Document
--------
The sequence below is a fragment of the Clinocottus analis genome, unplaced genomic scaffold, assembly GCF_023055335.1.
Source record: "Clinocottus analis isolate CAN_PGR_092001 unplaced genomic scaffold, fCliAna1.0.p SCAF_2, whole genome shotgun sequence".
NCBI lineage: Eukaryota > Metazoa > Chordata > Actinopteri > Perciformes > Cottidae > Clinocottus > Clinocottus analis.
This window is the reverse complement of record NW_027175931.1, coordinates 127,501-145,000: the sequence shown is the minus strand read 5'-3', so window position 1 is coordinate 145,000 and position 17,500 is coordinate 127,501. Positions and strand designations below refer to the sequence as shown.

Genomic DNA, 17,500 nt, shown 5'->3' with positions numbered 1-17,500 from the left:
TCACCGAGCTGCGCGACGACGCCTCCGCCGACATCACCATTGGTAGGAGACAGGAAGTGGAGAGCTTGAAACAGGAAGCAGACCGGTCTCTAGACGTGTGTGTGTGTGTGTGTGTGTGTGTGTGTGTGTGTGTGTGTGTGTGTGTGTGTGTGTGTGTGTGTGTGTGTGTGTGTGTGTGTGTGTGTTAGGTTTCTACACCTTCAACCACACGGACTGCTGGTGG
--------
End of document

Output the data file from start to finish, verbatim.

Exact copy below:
The sequence below is a fragment of the Clinocottus analis genome, unplaced genomic scaffold, assembly GCF_023055335.1.
Source record: "Clinocottus analis isolate CAN_PGR_092001 unplaced genomic scaffold, fCliAna1.0.p SCAF_2, whole genome shotgun sequence".
NCBI lineage: Eukaryota > Metazoa > Chordata > Actinopteri > Perciformes > Cottidae > Clinocottus > Clinocottus analis.
This window is the reverse complement of record NW_027175931.1, coordinates 127,501-145,000: the sequence shown is the minus strand read 5'-3', so window position 1 is coordinate 145,000 and position 17,500 is coordinate 127,501. Positions and strand designations below refer to the sequence as shown.

Genomic DNA, 17,500 nt, shown 5'->3' with positions numbered 1-17,500 from the left:
TCACCGAGCTGCGCGACGACGCCTCCGCCGACATCACCATTGGTAGGAGACAGGAAGTGGAGAGCTTGAAACAGGAAGCAGACCGGTCTCTAGACGTGTGTGTGTGTGTGTGTGTGTGTGTGTGTGTGTGTGTGTGTGTGTGTGTGTGTGTGTGTGTGTGTGTGTGTGTGTGTGTGTGTGTGTGTTAGGTTTCTACACCTTCAACCACACGGACTGCTGGTGG